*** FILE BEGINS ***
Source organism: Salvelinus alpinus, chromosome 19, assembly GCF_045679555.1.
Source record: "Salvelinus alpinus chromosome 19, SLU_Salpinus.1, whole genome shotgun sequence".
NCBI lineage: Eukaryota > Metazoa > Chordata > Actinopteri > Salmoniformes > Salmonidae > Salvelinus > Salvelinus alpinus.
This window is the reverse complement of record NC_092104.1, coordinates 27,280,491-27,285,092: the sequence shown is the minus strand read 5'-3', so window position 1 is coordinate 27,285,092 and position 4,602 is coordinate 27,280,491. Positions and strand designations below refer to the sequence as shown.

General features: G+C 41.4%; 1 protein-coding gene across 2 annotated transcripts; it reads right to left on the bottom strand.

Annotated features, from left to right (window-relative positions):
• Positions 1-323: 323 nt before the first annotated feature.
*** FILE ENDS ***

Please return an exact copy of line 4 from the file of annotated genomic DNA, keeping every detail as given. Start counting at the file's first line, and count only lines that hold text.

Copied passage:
This window is the reverse complement of record NC_092104.1, coordinates 27,280,491-27,285,092: the sequence shown is the minus strand read 5'-3', so window position 1 is coordinate 27,285,092 and position 4,602 is coordinate 27,280,491. Positions and strand designations below refer to the sequence as shown.